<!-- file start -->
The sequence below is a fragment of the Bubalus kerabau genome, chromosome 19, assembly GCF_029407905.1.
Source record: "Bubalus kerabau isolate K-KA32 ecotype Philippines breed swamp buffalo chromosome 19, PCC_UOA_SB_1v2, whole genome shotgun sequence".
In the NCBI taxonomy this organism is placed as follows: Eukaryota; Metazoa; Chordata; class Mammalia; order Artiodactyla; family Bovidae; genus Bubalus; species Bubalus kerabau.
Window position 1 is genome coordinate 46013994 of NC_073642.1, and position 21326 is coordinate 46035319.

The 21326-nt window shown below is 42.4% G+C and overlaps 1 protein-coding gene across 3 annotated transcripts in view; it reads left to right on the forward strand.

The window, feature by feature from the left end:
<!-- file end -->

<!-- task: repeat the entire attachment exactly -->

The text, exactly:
The sequence below is a fragment of the Bubalus kerabau genome, chromosome 19, assembly GCF_029407905.1.
Source record: "Bubalus kerabau isolate K-KA32 ecotype Philippines breed swamp buffalo chromosome 19, PCC_UOA_SB_1v2, whole genome shotgun sequence".
In the NCBI taxonomy this organism is placed as follows: Eukaryota; Metazoa; Chordata; class Mammalia; order Artiodactyla; family Bovidae; genus Bubalus; species Bubalus kerabau.
Window position 1 is genome coordinate 46013994 of NC_073642.1, and position 21326 is coordinate 46035319.

The 21326-nt window shown below is 42.4% G+C and overlaps 1 protein-coding gene across 3 annotated transcripts in view; it reads left to right on the forward strand.

The window, feature by feature from the left end: